This is a TikTok video from photographer Albert Harris. It’s a neat idea. He has put a small video camera in an animal shelter cage with an elderly ginger tabby cat. You see potential adopters walking by looking at the particulars on the clipboard attached to the front of the cage. It looks set up to me; by which I mean I think the people walking by are playing a role. They’ve been asked to do it.
I’m guessing but this probably happened because not enough people walked by over a short period of time. But the point is made; we are seeing the world from a shelter cat’s perspective. This is the first time that I have seen this sort of video. It brings home, hopefully, to the public that it is quite a difficult situation for a shelter cat. It can be worse. And it can affect cat behavior to the point where the cat is unadaptable. That leads to the inevitable.
Note: This is a video from another website which is embedded here. Sometimes they are deleted at source which stops them working on this site. If that has happened, I apologise but I have no control over it.
We all know that senior cats have a hard time getting adopted. Many have been euthanised at ‘shelters’ (the wrong word under these circumstances). They stay in a cage like this for several days and then they are killed. It sounds brutal and it is but it is entirely accepted and has been for donkey’s years.
Albert Harris says that when you are ready to adopt a cat you should pop down to your shelter. And the comments are quite telling. One commenter said: “NO I DON’T NEED TO SEE THIS 😢😢 “.
My response to that is it is much better to see it and understand what is going on than to walk on by and ignore it. That is the only way we are going to improve things.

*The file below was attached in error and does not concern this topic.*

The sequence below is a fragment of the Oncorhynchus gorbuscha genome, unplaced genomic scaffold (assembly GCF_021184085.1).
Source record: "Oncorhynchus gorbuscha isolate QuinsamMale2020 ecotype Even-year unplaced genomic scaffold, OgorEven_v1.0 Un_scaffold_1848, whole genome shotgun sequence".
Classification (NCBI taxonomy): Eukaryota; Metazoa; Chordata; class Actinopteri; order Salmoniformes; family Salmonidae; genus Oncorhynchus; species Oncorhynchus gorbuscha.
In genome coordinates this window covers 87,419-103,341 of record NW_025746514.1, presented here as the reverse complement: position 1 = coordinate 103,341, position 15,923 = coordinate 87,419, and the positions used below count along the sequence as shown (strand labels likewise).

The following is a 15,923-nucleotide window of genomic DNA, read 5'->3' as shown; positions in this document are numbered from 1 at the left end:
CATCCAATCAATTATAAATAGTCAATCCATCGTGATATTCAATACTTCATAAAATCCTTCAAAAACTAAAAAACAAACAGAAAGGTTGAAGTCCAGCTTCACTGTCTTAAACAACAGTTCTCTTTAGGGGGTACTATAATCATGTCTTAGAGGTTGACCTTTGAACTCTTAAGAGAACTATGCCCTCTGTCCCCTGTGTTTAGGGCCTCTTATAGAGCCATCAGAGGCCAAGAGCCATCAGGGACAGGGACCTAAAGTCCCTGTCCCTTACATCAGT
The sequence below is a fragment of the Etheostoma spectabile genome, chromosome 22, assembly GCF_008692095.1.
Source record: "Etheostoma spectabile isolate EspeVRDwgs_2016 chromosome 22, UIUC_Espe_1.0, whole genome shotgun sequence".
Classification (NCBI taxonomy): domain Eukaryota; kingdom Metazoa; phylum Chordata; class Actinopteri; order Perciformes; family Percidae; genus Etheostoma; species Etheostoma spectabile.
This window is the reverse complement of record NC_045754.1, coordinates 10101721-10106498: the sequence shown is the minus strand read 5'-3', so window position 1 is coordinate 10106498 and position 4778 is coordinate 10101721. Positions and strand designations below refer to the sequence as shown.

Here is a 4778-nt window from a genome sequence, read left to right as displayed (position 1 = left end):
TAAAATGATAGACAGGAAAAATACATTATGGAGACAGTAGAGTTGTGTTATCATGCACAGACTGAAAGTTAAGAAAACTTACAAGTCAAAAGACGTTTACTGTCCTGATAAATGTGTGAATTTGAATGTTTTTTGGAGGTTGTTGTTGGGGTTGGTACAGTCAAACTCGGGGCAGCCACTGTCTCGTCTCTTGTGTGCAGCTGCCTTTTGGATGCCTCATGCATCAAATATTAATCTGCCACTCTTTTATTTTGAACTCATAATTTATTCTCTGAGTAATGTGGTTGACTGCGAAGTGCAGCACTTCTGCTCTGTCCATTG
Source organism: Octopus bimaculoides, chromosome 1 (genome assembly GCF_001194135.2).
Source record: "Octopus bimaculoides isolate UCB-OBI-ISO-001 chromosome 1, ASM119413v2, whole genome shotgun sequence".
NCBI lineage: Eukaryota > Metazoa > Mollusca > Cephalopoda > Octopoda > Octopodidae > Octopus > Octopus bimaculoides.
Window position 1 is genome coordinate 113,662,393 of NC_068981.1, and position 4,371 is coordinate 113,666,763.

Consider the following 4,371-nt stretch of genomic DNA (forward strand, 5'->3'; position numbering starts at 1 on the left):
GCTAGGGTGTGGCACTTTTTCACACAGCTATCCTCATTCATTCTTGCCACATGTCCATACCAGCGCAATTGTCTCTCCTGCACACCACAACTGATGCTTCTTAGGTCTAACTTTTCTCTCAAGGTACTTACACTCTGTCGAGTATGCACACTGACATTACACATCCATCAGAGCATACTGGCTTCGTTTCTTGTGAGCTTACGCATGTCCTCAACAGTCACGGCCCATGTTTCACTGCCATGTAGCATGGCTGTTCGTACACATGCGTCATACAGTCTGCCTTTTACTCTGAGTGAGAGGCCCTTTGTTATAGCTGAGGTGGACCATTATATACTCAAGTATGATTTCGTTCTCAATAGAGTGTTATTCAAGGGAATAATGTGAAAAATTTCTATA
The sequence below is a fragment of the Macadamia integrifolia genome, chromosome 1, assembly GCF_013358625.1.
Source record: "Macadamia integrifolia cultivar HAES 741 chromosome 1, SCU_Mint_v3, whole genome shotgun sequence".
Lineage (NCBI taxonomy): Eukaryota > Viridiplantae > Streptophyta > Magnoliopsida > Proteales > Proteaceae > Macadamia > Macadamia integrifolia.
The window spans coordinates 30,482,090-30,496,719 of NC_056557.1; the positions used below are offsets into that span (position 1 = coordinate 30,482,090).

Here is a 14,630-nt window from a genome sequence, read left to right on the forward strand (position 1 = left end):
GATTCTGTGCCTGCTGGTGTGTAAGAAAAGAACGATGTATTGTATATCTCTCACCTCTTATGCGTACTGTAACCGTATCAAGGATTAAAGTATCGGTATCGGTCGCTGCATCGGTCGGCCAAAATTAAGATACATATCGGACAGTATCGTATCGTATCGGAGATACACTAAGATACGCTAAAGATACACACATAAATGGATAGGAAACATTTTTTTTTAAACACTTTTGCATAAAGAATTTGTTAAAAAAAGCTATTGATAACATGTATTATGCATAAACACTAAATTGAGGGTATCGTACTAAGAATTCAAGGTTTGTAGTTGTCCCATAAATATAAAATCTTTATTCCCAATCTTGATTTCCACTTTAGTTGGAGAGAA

RELATED: Senior Cat Care Tips
It has to be said, by the way, but this looks like a very nice shelter. It looks very clean and organised. I would expect that some other shelters are not as pleasant. Although one commenter said: “I’m sorry is that how cats are housed in shelters? In tiny cages? Isn’t this allegedly the richest country in the world?”
Another commenter said that: “I actually really like senior cats and they’re the only ones I get because I know most just walk by. I have a senior cat now and he’s my little buddy.”
They are completely correct. The person who said that adopts elderly cats at shelters because others don’t.
Senior cats make really good companion animals because they have learnt the ropes. They are more sedate and settled. They tend to accept things and don’t mess around causing a disruption. They are more likely to settle in to a new home and are generally calmer. There are many benefits in adopting a senior cat. The only downside is that you will need to prepare yourself for the end-of-life event which is distressing. It is a tough one but if you are emotionally ready to accept that, I would argue that adopting a senior cat is highly advisable.
P.S. This senior cat was adopted 👍. No surprise bearing mind the publicity thanks to Albert Harris. Many senior cats are not so lucky.
Below are some posts on elderly cats:
“Here is 12-year-old Hermes who has lived in the shelter for six years. The lady started crying in joy when I said I wanted him.”
This woman adopted this 20-year-old cat from a shelter because she didn’t want him to spend the end of his life alone in a cage